Saw dusts and wood wastes as admixtures for concrete? Why not!
Last year, Singapore produced 530,000 tonnes of wood waste majority of which is in the form of saw dust. Much of the total wood wastes come from furniture factories, often disposed in landfills or ending up incinerated.
Now, researchers from National University of Singapore have discovered a way to make use of the saw dust: turn them into a concrete admixture which helps enhance building structures.
The method essentially creates biochar, usually employed in the agricultural industry as soil amendment to improve crop yield. With its good water absorption and retention properties, professors and students from the Department of Building at NUS School of Design and Environment innovated biochar by producing one from saw dust with applications in building construction.
Such biochar that Associate Professor Kua Harn Wei, his Ph.D. student, Mr Souradeep Gupta, and their team developed has been tested to improve the mechanical and permeability properties of concrete and mortar.
Like any concrete admixture, the biochar is added to concrete or mortar while being mixed. A small amount of dry biochar powder is put into the mixture, altering its curing and hardening later.
Their experiments revealed that by adding the biochar made out of saw dust, the early strength of impermeability of the concrete and mortar mixture improved up to 20% and 50% respectively.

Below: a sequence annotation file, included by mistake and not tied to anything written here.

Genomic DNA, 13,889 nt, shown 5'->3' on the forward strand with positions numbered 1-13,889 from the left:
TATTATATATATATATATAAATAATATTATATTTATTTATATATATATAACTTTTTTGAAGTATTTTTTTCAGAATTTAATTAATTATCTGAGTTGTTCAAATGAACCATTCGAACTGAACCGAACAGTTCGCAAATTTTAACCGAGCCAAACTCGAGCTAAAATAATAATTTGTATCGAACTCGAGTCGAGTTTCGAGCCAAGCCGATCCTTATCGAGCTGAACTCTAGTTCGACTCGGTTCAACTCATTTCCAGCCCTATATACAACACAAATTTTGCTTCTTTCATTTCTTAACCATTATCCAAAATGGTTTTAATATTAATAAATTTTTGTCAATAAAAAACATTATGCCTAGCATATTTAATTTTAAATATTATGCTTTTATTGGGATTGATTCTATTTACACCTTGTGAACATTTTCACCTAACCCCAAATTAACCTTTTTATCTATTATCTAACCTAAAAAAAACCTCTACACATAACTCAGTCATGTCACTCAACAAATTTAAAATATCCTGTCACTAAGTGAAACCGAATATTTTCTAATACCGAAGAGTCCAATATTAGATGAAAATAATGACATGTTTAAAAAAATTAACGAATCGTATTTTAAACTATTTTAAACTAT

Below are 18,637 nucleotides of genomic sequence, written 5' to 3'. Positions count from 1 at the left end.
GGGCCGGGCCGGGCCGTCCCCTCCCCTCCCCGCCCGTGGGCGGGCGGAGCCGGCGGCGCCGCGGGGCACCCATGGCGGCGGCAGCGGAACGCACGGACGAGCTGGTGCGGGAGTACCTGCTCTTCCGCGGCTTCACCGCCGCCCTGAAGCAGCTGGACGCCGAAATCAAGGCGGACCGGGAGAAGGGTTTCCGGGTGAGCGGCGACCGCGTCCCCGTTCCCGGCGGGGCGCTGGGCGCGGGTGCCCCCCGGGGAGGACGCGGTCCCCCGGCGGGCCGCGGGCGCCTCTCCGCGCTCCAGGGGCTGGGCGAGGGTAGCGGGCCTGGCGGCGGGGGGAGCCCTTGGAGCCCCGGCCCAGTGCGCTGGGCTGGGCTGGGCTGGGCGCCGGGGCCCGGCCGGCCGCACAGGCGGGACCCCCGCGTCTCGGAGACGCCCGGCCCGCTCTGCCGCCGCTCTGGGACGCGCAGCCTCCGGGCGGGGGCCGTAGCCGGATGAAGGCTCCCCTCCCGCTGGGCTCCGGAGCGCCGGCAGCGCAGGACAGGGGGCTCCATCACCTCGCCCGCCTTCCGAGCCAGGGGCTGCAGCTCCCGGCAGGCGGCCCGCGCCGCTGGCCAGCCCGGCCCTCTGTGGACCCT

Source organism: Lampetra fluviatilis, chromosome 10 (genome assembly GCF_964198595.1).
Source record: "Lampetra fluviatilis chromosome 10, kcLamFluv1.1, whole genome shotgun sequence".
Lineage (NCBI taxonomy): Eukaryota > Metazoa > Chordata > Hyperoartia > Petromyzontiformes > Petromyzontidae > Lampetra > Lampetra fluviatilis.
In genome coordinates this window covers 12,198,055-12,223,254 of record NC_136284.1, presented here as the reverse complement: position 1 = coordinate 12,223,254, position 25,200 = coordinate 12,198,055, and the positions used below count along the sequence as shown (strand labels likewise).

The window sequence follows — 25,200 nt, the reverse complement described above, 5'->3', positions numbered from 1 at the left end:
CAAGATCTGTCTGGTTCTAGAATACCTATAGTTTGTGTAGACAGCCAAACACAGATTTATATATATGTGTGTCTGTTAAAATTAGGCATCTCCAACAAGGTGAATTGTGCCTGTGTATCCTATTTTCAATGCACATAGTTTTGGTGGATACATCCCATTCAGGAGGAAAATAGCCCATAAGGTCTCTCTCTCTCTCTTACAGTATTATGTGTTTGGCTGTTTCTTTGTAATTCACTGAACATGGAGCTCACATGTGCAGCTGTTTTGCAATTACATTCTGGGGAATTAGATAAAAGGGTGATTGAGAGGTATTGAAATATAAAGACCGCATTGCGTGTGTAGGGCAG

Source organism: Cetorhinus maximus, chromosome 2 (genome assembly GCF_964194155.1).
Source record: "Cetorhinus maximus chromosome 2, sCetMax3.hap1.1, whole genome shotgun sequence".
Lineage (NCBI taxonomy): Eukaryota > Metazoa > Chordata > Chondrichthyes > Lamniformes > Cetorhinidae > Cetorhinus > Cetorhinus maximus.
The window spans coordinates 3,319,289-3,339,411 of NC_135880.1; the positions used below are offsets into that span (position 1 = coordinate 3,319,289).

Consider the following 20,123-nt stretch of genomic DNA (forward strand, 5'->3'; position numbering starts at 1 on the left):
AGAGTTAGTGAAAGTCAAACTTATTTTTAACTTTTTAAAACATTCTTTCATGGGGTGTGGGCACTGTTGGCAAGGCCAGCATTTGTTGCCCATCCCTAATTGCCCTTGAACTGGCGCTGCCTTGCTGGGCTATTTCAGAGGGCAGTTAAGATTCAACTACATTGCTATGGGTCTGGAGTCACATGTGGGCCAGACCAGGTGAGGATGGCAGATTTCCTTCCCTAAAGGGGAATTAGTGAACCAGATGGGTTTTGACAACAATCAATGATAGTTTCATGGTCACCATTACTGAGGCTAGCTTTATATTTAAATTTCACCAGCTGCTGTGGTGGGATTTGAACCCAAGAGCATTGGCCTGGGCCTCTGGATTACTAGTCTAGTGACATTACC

For this, formworks during construction could be removed earlier than usual, substantially saving construction time and costs.
Moreover, biochar has a “carbon lock in” property. This means that stores carbon in buildings rather than releasing it to the atmosphere by decay or by incineration of biomass.
“This is a simple and affordable strategy to enhance our building structures, particularly in Singapore, where water leakage from rain and water pipes are common problems,” Assoc Prof Kua said.
“At the same time, we are putting the large amount of wood waste generated in Singapore into good use. Close to 50 kilograms of wood waste can be utilised for every tonne of concrete fabricated. We typically require 0.5 cubic metre of concrete for every square metre of floor area built in Singapore. This translates to around six tonnes of wood waste being recycled to build a residential apartment with a floor area of 100 square metres,” he added.
Now, the team is looking at commercializing the idea. It is now talking with a local firm in Singapore.